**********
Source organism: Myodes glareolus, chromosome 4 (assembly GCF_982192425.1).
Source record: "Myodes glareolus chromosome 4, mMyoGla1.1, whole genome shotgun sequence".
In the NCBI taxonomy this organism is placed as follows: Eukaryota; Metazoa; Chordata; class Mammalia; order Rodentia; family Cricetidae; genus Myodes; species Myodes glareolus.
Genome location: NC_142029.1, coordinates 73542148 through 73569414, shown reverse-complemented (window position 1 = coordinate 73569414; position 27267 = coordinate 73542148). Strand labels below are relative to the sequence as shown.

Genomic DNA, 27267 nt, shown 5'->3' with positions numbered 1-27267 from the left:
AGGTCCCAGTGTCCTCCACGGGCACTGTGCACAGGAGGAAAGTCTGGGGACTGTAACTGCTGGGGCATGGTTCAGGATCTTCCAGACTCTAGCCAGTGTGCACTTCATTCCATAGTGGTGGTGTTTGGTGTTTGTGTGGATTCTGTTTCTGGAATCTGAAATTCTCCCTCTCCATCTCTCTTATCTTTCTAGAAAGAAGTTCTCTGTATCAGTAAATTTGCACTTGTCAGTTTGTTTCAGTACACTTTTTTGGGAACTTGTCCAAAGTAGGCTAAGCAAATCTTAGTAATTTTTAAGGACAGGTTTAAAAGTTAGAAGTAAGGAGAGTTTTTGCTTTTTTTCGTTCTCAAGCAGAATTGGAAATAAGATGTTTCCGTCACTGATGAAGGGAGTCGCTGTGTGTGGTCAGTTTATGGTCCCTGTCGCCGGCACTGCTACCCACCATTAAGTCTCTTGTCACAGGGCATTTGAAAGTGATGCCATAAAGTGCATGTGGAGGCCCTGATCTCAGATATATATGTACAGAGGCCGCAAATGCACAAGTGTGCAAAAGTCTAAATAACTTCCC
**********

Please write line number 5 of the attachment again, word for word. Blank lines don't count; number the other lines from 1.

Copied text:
Genomic DNA, 27267 nt, shown 5'->3' with positions numbered 1-27267 from the left: